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Religious Pluralism 

The Case for Religious Pluralism 
in a Secular State

by Gene TeSelle, Witherspoon Society Issues Analyst

[10-9-02]


We in the West have learned that religious passions can cause so much disruption in political life that their role needs to be limited. Germany did this after the Wars of Religion in 1648; England after Puritanism and Restoration in 1688; the U.S. in the First Amendment in 1791. It has now become a commonplace to say that, while there should be a separation between religious and political institutions, this does not mean a separation of religion and politics, since religious people and institutions can seek a just society for good religious reasons.

Not everyone grasps this point, however, and we often find the whipping up of religious passions over political issues, often through the formation of explicitly religious parties. In recent decades, so-called Hindu fundamentalism has threatened the pluralistic ethos enshrined in the Indian constitution, and Islamic fundamentalism has destabilized a number of states in the Islamic world. Israeli fundamentalists, joined by fundamentalist Christians in the U.S., have tried, with some success, to extend the boundaries of Israel to the so-called biblical boundaries (stated in widely varying ways in the Bible itself), denied that there are any "occupied territories," and resisted any exchange of land for peace.

Fundamentalisms have been examined comparatively in a wide-ranging project of the American Academy of Arts and Sciences. You would need a wheelbarrow to carry the five huge volumes, and you are not expected to go out and buy it; but you should know about it, and maybe you will want to refer knowingly to it. It's The Fundamentalism Project, edited by Martin Marty and R. Scott Appleby (University of Chicago Press, 1991-1995). The multiple authors recognize that fundamentalism in the strict sense applies to a movement in the U.S. during the early twentieth century. Taking its salient characteristics and studying analogous phenomena in other religious traditions, they construct an "ideal type," using it heuristically and acknowledging the many differences. They tend to find that fundamentalisms are occasioned by industrial civilization and deal with its anxieties by seeking a return to an older, simpler time, even as they make use of modern media of communication and exploit to the full the freedoms that are unique to modern civilization.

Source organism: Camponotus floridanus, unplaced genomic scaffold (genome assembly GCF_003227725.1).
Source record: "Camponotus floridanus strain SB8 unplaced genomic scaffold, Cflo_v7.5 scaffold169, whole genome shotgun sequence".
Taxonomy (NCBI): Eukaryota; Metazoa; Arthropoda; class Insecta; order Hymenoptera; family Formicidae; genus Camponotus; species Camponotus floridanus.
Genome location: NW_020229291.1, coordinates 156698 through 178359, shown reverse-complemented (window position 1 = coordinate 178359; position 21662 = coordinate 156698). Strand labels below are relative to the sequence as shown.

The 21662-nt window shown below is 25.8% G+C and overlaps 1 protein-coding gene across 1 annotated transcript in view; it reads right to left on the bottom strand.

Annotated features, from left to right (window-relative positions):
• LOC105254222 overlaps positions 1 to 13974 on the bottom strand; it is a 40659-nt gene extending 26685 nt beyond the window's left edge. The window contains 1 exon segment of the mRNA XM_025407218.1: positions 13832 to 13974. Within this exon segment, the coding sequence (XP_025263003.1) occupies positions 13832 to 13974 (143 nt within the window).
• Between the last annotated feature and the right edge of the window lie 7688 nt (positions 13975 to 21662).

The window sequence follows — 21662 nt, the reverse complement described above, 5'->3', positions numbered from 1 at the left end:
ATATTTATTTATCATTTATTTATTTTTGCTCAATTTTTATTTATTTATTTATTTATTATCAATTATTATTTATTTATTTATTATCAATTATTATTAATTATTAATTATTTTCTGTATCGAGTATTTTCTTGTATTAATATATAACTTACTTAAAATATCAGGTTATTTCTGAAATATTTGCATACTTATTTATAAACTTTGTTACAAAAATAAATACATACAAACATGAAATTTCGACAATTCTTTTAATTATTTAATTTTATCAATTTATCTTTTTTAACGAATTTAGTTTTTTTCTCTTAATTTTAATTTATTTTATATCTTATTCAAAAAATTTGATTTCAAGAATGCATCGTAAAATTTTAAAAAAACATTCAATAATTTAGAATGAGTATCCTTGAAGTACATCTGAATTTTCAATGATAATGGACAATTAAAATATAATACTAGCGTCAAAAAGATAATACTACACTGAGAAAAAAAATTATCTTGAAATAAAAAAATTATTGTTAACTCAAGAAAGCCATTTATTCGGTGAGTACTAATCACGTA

Fundamentalism or zealotry need not take overt political forms; it is all the more effective when it does not. In the U.S., James Davison Hunter has taught us to speak of "culture wars" in two books, Culture Wars: The Struggle to Define America (Basic Books, 1991), Before the Shooting Begins: Searching for Democracy in America's Culture War (Free Press, 1994). Culture wars, he suggests, have an intrinsic tendency toward dualistic thinking: they are based in competing moral visions, such that those who disagree are placed beyond the bounds of legitimacy. Therefore there is an urge to "force political solutions" rather than trust continued dialogue.

Ever since the Progressive Era there has been an "ecumenism of the left," exemplified by the Federal and the National Council of Churches, Reform Jews, and Catholics responsive to the social encyclicals of the popes. In opposition to it there has been a more intermittent "ecumenism of the right," exemplified by fundamentalism and other forms of anti-modernism, the National Association of Evangelicals, the Moral Majority and the Christian Coalition, and kindred movements among Orthodox Jews and conservative Catholics.

With the immigration of adherents of other religious traditions, we find them, too, responding to the legal environment in the U.S. in contrary ways, since they have tended to join one or the other of these ecumenisms. For some of them the atmosphere of religious pluralism offers relief from the intense struggles they have experienced in their homelands; thus we find some Hindus and Buddhists and Muslims fighting bigotry and emphasizing what religious faiths have in common. For others, freedom of religion offers them the opportunity to press the claims of their religious traditions upon their own members and emphasize their rights against any form of government regulation. Diana Eck, A New Religious America: How a 'Christian Country' Has Become the World's Most Religiously Diverse Nation (HarperSanFrancisco, 2001), discusses the experiences of adherents of various world religions in the U.S. Out of her Pluralism Project she has a recent software publication (priced at $195) entitled On Common Ground: World Religions in America.